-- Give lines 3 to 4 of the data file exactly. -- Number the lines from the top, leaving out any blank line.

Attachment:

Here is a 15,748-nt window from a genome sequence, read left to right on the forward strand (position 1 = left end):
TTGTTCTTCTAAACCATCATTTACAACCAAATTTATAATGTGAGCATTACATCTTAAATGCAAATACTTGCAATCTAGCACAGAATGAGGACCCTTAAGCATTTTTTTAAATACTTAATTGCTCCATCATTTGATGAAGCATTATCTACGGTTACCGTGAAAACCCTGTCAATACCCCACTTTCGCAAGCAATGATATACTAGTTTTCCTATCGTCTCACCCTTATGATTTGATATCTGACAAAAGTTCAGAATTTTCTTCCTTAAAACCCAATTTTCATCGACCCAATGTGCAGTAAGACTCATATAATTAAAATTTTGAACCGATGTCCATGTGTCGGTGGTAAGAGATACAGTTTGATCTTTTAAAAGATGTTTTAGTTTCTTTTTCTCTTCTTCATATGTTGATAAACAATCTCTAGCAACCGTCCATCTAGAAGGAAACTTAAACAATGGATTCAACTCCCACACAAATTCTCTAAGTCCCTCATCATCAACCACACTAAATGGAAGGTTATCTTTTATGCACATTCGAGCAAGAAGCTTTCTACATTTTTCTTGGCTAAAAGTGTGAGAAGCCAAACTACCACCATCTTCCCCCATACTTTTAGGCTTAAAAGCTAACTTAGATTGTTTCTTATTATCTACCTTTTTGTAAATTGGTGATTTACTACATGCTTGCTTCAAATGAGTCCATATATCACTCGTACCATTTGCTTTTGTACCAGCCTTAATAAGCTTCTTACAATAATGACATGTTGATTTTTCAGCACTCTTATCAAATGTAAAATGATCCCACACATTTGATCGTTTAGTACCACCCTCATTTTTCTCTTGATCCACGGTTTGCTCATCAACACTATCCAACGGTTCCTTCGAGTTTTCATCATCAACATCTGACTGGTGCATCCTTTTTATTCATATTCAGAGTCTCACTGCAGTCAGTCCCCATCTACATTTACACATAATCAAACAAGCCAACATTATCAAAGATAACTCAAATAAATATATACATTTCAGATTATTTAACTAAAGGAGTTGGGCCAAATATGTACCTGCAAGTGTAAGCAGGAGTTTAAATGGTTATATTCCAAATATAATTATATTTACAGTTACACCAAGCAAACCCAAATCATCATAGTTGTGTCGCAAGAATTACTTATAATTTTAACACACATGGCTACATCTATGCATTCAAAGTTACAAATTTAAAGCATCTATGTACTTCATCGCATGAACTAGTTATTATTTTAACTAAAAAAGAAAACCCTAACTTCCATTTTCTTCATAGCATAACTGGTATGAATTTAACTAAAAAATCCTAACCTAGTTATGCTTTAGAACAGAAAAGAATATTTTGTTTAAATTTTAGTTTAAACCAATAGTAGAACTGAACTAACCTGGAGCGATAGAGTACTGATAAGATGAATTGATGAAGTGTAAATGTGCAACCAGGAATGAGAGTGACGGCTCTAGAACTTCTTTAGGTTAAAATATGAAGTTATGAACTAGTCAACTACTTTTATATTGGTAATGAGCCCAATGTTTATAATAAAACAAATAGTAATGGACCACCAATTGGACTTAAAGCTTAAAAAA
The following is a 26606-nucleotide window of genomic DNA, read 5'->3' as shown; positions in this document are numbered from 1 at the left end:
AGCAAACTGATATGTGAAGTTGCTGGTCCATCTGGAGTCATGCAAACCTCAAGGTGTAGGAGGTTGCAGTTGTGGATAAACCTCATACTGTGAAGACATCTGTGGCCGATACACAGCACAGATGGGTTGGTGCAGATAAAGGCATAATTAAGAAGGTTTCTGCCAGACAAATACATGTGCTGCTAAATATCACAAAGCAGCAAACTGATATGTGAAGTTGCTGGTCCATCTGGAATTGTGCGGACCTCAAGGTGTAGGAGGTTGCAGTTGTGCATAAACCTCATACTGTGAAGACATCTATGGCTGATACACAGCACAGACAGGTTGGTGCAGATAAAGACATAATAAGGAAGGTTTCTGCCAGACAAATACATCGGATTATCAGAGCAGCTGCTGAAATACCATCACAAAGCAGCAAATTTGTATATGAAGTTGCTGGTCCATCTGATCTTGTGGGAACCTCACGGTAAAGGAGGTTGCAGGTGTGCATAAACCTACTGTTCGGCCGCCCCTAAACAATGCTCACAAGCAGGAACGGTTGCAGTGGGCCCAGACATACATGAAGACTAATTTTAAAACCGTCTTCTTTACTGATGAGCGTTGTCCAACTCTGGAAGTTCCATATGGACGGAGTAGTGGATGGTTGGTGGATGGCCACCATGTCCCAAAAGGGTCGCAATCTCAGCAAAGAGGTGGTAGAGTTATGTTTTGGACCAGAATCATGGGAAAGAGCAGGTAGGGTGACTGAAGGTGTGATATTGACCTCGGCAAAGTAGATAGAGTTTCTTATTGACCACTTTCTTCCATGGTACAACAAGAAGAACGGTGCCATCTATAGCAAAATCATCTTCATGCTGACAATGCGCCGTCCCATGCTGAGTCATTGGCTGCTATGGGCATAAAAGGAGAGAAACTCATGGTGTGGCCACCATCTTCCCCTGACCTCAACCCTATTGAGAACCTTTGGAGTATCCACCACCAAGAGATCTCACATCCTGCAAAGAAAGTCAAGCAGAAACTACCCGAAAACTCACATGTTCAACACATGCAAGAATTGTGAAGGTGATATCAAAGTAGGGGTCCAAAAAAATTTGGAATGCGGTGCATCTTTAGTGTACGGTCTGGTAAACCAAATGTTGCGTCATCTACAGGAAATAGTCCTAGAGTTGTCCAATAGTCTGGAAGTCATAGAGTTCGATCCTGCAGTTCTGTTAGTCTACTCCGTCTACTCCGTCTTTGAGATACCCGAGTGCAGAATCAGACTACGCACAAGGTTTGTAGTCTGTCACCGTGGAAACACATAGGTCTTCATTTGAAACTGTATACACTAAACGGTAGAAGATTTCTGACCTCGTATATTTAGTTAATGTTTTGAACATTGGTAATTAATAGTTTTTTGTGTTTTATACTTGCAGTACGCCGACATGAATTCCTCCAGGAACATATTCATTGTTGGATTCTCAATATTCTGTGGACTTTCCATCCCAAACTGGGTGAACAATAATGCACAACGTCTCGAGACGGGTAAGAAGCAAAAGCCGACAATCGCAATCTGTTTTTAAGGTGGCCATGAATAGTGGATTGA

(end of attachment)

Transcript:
The following is a 26606-nucleotide window of genomic DNA, read 5'->3' as shown; positions in this document are numbered from 1 at the left end:
AGCAAACTGATATGTGAAGTTGCTGGTCCATCTGGAGTCATGCAAACCTCAAGGTGTAGGAGGTTGCAGTTGTGGATAAACCTCATACTGTGAAGACATCTGTGGCCGATACACAGCACAGATGGGTTGGTGCAGATAAAGGCATAATTAAGAAGGTTTCTGCCAGACAAATACATGTGCTGCTAAATATCACAAAGCAGCAAACTGATATGTGAAGTTGCTGGTCCATCTGGAATTGTGCGGACCTCAAGGTGTAGGAGGTTGCAGTTGTGCATAAACCTCATACTGTGAAGACATCTATGGCTGATACACAGCACAGACAGGTTGGTGCAGATAAAGACATAATAAGGAAGGTTTCTGCCAGACAAATACATCGGATTATCAGAGCAGCTGCTGAAATACCATCACAAAGCAGCAAATTTGTATATGAAGTTGCTGGTCCATCTGATCTTGTGGGAACCTCACGGTAAAGGAGGTTGCAGGTGTGCATAAACCTACTGTTCGGCCGCCCCTAAACAATGCTCACAAGCAGGAACGGTTGCAGTGGGCCCAGACATACATGAAGACTAATTTTAAAACCGTCTTCTTTACTGATGAGCGTTGTCCAACTCTGGAAGTTCCATATGGACGGAGTAGTGGATGGTTGGTGGATGGCCACCATGTCCCAAAAGGGTCGCAATCTCAGCAAAGAGGTGGTAGAGTTATGTTTTGGACCAGAATCATGGGAAAGAGCAGGTAGGGTGACTGAAGGTGTGATATTGACCTCGGCAAAGTAGATAGAGTTTCTTATTGACCACTTTCTTCCATGGTACAACAAGAAGAACGGTGCCATCTATAGCAAAATCATCTTCATGCTGACAATGCGCCGTCCCATGCTGAGTCATTGGCTGCTATGGGCATAAAAGGAGAGAAACTCATGGTGTGGCCACCATCTTCCCCTGACCTCAACCCTATTGAGAACCTTTGGAGTATCCACCACCAAGAGATCTCACATCCTGCAAAGAAAGTCAAGCAGAAACTACCCGAAAACTCACATGTTCAACACATGCAAGAATTGTGAAGGTGATATCAAAGTAGGGGTCCAAAAAAATTTGGAATGCGGTGCATCTTTAGTGTACGGTCTGGTAAACCAAATGTTGCGTCATCTACAGGAAATAGTCCTAGAGTTGTCCAATAGTCTGGAAGTCATAGAGTTCGATCCTGCAGTTCTGTTAGTCTACTCCGTCTACTCCGTCTTTGAGATACCCGAGTGCAGAATCAGACTACGCACAAGGTTTGTAGTCTGTCACCGTGGAAACACATAGGTCTTCATTTGAAACTGTATACACTAAACGGTAGAAGATTTCTGACCTCGTATATTTAGTTAATGTTTTGAACATTGGTAATTAATAGTTTTTTGTGTTTTATACTTGCAGTACGCCGACATGAATTCCTCCAGGAACATATTCATTGTTGGATTCTCAATATTCTGTGGACTTTCCATCCCAAACTGGGTGAACAATAATGCACAACGTCTCGAGACGGGTAAGAAGCAAAAGCCGACAATCGCAATCTGTTTTTAAGGTGGCCATGAATAGTGGATTGA